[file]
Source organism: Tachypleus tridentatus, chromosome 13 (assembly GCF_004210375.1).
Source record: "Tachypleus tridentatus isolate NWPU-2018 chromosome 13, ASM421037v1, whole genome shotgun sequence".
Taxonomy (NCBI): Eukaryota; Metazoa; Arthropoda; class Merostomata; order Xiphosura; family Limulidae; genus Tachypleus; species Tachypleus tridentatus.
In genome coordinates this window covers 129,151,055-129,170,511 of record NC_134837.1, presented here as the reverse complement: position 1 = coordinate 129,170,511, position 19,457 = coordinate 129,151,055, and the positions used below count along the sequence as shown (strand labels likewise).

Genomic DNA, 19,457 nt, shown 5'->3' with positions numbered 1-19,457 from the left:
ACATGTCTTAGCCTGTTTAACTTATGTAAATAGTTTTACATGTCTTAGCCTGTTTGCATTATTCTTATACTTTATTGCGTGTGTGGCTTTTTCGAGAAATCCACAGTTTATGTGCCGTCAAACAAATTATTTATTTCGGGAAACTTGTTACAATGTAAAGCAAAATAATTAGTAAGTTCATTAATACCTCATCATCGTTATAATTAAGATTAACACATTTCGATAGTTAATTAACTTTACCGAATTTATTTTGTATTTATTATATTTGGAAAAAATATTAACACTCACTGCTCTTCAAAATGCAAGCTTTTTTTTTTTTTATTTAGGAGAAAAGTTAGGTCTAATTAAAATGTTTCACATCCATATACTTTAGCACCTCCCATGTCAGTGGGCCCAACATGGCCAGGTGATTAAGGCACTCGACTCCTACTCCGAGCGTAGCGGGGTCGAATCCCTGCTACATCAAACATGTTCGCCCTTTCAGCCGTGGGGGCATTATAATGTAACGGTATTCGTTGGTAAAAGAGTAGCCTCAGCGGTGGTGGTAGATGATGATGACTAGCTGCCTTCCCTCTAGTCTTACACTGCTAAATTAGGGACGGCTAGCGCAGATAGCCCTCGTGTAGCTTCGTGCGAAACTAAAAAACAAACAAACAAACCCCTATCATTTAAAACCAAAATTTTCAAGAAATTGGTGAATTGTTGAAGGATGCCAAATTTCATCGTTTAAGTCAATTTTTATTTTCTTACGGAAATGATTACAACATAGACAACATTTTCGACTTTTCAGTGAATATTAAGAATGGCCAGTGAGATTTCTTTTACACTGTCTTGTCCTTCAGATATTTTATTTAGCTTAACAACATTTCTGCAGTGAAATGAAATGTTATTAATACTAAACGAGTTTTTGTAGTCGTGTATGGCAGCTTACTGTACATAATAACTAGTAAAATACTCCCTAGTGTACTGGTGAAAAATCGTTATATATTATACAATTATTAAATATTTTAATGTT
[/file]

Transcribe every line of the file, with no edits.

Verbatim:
Source organism: Tachypleus tridentatus, chromosome 13 (assembly GCF_004210375.1).
Source record: "Tachypleus tridentatus isolate NWPU-2018 chromosome 13, ASM421037v1, whole genome shotgun sequence".
Taxonomy (NCBI): Eukaryota; Metazoa; Arthropoda; class Merostomata; order Xiphosura; family Limulidae; genus Tachypleus; species Tachypleus tridentatus.
In genome coordinates this window covers 129,151,055-129,170,511 of record NC_134837.1, presented here as the reverse complement: position 1 = coordinate 129,170,511, position 19,457 = coordinate 129,151,055, and the positions used below count along the sequence as shown (strand labels likewise).

Genomic DNA, 19,457 nt, shown 5'->3' with positions numbered 1-19,457 from the left:
ACATGTCTTAGCCTGTTTAACTTATGTAAATAGTTTTACATGTCTTAGCCTGTTTGCATTATTCTTATACTTTATTGCGTGTGTGGCTTTTTCGAGAAATCCACAGTTTATGTGCCGTCAAACAAATTATTTATTTCGGGAAACTTGTTACAATGTAAAGCAAAATAATTAGTAAGTTCATTAATACCTCATCATCGTTATAATTAAGATTAACACATTTCGATAGTTAATTAACTTTACCGAATTTATTTTGTATTTATTATATTTGGAAAAAATATTAACACTCACTGCTCTTCAAAATGCAAGCTTTTTTTTTTTTTATTTAGGAGAAAAGTTAGGTCTAATTAAAATGTTTCACATCCATATACTTTAGCACCTCCCATGTCAGTGGGCCCAACATGGCCAGGTGATTAAGGCACTCGACTCCTACTCCGAGCGTAGCGGGGTCGAATCCCTGCTACATCAAACATGTTCGCCCTTTCAGCCGTGGGGGCATTATAATGTAACGGTATTCGTTGGTAAAAGAGTAGCCTCAGCGGTGGTGGTAGATGATGATGACTAGCTGCCTTCCCTCTAGTCTTACACTGCTAAATTAGGGACGGCTAGCGCAGATAGCCCTCGTGTAGCTTCGTGCGAAACTAAAAAACAAACAAACAAACCCCTATCATTTAAAACCAAAATTTTCAAGAAATTGGTGAATTGTTGAAGGATGCCAAATTTCATCGTTTAAGTCAATTTTTATTTTCTTACGGAAATGATTACAACATAGACAACATTTTCGACTTTTCAGTGAATATTAAGAATGGCCAGTGAGATTTCTTTTACACTGTCTTGTCCTTCAGATATTTTATTTAGCTTAACAACATTTCTGCAGTGAAATGAAATGTTATTAATACTAAACGAGTTTTTGTAGTCGTGTATGGCAGCTTACTGTACATAATAACTAGTAAAATACTCCCTAGTGTACTGGTGAAAAATCGTTATATATTATACAATTATTAAATATTTTAATGTT